Sri Lanka’s beleaguered president will not be resigning, his government’s whip has told parliament.
The declaration defies calls from the public and political opponents for Gotabaya Rajapaksa to step down amid the country’s economic crisis.
Crowds have protested for weeks over lengthy power cuts and shortages of gas, food and other basic goods.
The public anger has prompted nearly all Cabinet ministers to quit, and scores of MPs to leave his government.
Opposition MPs have also rejected his invite to form a national unity government, saying voters want the president and entire government to resign.
But on Wednesday, Chief Government Whip Johnston Fernando told lawmakers: “As a responsible Government, we state President Gotabaya Rajapaksa will not resign from his post under any circumstances.”
On Tuesday night, Mr Rajapaksa lifted controversial state of emergency measures following further protests, the departure of several government lawmakers and the resignation of his finance minister.
The president had invoked the law – which allows the arrest of suspects without warrants – on 1 April after protests outside his house.
But he lifted them on Tuesday in an apparent concession to angry citizens. Earlier that day in parliament, 41 MPs had left the president’s ruling coalition to “represent themselves independently”. The implication of this is still unclear.
Sri Lanka is facing its worst economic crisis since gaining independence from the UK in 1948.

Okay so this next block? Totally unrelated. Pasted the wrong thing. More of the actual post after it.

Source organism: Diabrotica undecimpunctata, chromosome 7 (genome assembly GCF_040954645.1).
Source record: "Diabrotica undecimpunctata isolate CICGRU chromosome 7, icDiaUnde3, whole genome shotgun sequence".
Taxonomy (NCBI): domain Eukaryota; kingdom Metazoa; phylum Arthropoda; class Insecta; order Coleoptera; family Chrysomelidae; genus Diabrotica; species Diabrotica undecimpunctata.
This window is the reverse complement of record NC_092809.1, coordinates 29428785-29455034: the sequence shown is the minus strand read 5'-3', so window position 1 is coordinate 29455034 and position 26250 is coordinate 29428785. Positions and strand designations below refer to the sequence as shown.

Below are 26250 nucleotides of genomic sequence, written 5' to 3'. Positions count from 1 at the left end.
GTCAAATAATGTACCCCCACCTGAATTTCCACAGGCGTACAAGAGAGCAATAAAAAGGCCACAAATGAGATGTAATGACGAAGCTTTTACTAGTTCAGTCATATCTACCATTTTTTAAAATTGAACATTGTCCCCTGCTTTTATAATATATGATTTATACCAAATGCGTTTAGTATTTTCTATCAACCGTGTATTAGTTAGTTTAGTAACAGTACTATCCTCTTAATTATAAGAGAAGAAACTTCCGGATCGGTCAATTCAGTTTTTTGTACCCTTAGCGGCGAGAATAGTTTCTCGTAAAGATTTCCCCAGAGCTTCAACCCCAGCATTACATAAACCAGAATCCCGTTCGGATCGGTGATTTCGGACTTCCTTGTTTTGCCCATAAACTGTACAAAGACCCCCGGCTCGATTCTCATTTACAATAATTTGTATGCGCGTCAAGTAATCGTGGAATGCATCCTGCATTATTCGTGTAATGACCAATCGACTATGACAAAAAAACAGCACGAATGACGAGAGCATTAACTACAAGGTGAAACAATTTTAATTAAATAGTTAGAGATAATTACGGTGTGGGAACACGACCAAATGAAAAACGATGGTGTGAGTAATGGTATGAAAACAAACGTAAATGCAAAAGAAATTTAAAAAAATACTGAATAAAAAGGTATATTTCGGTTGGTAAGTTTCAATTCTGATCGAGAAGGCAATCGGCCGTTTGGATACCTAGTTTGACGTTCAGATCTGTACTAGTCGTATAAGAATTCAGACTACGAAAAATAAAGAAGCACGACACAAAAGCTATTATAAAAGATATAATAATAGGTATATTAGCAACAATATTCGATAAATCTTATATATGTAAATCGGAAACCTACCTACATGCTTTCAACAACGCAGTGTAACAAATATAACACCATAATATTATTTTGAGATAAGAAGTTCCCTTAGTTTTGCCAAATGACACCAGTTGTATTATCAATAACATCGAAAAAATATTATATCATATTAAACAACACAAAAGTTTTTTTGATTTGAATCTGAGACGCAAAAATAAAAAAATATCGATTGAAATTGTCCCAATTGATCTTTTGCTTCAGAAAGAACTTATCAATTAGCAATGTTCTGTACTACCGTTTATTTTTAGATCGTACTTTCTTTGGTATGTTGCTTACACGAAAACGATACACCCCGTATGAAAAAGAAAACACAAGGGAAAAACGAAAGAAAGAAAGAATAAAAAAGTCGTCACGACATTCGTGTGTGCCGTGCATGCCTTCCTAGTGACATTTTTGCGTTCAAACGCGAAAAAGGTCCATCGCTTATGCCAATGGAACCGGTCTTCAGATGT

The heavily import-reliant South Asian nation no longer has enough dollar reserves to buy essential items like food, fuel to power vehicles or even generate electricity.
People have been suffering power cuts of up to 13 hours, massive inflation and a shortage of food and basic goods.
Protests across the country continued on Wednesday. Public frustration over the crisis has seen peaceful demonstrations held since January.
But the situation has escalated in the last fortnight, with many more people taking to the streets as power cuts stretched to 13 hours and petrol stations ran out of fuel.
“People can’t afford their daily rice, their dhal, their basic necessities. People can’t get on buses to come to work, to go to school,” one protester told the BBC this week.
While most protests are peaceful, there have also been violent flare-ups – with attacks on politicians’ homes and clashes between protesters and police.
On Tuesday, the UN Human Rights Council expressed its concerns about the emergency measures in a statement issued before they were lifted.
The UN noted the reports of police violence and said it was worried the restrictions aimed at “preventing or discouraging people from legitimately expressing their grievances through public protests”.
It added that: “The drift towards militarisation and the weakening of institutional checks and balances in Sri Lanka have affected the state’s ability to effectively tackle the economic crisis.